So, a while ago I read The Shack by William P. Young. If you know nothing of this book, a brief summary is this. One guy's family camping trip turns into a nightmare when his 7 year old daughter is abducted and murdered in a remote shack. He goes into what he calls The Great Sadness and becomes bitter at God. About a year or so after the tragedy occurs, he gets a note in his mailbox from God saying He will be at the shack that weekend. He goes, has a weekend with God, and you have to read the rest. I can't begin to explain what goes on, but I can tell you your life will be changed. While it's not the most eloquent book, it's definitely worth the read. I laughed, cried and was overwhelmed by it, and I am actually looking forward to reading it again in a few months. It's deep without being heavy, and an easy read. Now, I didn't write this post to briefly summarize a good book and tell you to read it, I actually am writing it for a much different purpose, but the book has spurned all these thoughts...

One of the main conversations the protagonist, Mack, has with God is about our relationship with God. I know that in my life, I have spent a lot of time trying to earn God's favor. I had repeatedly learned that God's grace was a "free gift" that I didn't deserve, but I spent so much time learning verses for prizes or points, that I felt like I was trying to earn God's saving grace. The problem was, those points were also used to get myself prizes as well. So now not only am I trying to earn God's grace, but I am getting fun prizes for myself too. In The Shack, the idea of a relationship with God is one of the central themes of Mack's coming out of his Great Sadness. In their conversation, the embodiment of the Holy Spirit tells Mack that a relationship out of love has no expectations at all:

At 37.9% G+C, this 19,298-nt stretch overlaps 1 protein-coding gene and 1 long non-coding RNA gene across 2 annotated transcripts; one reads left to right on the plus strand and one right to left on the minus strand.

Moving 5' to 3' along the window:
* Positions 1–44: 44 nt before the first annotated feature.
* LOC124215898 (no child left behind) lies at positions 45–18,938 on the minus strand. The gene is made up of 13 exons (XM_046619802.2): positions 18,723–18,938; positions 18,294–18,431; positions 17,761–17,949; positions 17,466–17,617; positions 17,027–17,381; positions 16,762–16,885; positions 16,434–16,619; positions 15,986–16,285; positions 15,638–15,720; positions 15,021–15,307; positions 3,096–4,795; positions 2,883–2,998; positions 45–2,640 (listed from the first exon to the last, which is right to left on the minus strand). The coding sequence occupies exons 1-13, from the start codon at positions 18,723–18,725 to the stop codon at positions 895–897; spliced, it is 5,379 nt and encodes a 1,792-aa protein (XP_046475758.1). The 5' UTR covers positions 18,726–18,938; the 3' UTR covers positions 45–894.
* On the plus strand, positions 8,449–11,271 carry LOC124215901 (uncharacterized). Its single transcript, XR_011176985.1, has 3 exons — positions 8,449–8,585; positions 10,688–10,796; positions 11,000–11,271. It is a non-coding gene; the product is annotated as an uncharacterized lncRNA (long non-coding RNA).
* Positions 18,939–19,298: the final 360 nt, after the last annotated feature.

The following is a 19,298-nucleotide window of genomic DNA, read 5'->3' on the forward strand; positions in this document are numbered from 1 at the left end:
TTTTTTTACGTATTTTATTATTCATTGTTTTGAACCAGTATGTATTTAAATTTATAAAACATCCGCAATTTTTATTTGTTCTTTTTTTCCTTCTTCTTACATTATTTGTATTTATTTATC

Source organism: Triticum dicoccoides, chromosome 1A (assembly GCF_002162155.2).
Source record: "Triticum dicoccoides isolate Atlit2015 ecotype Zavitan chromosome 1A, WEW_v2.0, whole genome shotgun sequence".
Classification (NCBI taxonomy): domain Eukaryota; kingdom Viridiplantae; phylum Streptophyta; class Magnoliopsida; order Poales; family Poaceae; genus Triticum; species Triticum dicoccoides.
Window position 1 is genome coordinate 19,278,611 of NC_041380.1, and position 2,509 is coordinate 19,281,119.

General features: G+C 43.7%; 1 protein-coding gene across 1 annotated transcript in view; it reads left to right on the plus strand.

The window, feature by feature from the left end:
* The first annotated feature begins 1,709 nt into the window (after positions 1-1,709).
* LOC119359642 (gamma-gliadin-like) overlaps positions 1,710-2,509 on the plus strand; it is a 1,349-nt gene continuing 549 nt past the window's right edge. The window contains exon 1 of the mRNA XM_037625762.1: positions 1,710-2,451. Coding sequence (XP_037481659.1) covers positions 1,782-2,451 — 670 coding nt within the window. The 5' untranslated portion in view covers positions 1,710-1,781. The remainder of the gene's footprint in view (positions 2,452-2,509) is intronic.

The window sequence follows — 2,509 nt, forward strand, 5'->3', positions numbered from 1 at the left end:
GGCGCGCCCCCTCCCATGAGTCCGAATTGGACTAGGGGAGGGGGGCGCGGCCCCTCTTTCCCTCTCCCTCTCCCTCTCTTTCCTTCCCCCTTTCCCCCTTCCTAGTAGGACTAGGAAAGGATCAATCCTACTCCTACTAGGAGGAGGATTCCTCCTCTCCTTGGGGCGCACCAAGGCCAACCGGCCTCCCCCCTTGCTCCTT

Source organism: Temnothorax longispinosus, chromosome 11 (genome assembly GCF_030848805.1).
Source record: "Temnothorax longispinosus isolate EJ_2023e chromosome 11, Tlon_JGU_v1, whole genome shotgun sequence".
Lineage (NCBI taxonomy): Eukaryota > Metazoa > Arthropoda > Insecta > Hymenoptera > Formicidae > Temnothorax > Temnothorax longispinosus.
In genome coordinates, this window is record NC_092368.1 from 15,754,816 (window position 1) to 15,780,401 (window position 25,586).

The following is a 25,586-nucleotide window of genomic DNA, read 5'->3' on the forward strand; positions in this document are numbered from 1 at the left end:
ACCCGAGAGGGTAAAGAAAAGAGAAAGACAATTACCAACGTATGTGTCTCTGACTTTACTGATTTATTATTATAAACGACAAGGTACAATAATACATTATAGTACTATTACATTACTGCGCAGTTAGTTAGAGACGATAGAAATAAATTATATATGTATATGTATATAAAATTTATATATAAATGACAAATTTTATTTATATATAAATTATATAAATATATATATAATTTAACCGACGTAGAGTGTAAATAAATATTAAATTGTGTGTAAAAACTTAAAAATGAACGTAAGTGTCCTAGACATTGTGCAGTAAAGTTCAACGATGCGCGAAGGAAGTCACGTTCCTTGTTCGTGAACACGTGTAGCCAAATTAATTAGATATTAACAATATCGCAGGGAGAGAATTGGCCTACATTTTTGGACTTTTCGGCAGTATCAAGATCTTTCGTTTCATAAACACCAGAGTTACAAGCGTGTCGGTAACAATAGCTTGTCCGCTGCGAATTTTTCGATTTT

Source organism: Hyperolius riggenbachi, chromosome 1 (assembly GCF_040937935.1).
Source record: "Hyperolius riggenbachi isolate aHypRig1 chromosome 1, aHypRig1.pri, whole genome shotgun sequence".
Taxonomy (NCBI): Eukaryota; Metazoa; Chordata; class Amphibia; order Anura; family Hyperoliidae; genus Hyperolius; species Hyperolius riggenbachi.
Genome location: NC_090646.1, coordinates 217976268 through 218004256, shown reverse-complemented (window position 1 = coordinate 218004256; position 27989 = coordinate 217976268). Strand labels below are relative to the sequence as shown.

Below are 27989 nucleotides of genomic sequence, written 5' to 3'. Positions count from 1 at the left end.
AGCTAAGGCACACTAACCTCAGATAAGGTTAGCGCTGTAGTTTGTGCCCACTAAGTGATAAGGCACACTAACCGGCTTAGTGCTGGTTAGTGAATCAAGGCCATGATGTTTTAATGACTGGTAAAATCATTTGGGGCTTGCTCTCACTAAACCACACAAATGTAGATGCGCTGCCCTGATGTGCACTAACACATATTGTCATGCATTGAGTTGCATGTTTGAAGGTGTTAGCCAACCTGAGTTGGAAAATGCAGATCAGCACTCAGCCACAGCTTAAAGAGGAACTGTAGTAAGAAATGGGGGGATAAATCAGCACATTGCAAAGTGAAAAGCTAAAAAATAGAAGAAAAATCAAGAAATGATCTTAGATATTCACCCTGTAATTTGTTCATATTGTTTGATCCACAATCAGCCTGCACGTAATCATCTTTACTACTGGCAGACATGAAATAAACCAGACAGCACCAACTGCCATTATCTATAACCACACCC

"That expectancy has no concrete definition; it is alive and dynamic and everything tha emerges from our being together is a unique gift shared by no one else. But what happens if I change that expectancy into an expectation- spoken or unspoken? Suddenly, law has entered into our relationship. You are now expected to perform in a way that meets my expectations. Our living friendship rapidly deteriorates into a dead thing with rules and requirements."

God has no expectations of us! How freeing is that? I mean, suppose God had expectations of us. Only one person could (and did!) live up to those expecations: Jesus. We would fail Him EVERY day! But since He loves us, that relationship of love has no expectations of us to do anything. If we truly love him and want a relationship with him, the things that seem like "requirements" (i.e. prayer, Bible reading, etc.) wouldn't be done out of obligation, but a desire to grow closer to someone we care about. That's what God wants, a relationship that is built on love and what flows from that. It makes me feel better about when I make mistakes to know that I haven't failed God and that He loves me just the same no matter what happens. That is a true love relationship, unconditional and right. Faith without works IS dead, but a relationship of love REQUIRES no works. I have gone through life trying to earn God's grace and do works I felt required to do. Now when I do those daily tasks of praying and spending time with God, I feel like I'm doing them out of love, not because I have to. How much of a difference that makes in my daily life is CRAZY! Love it!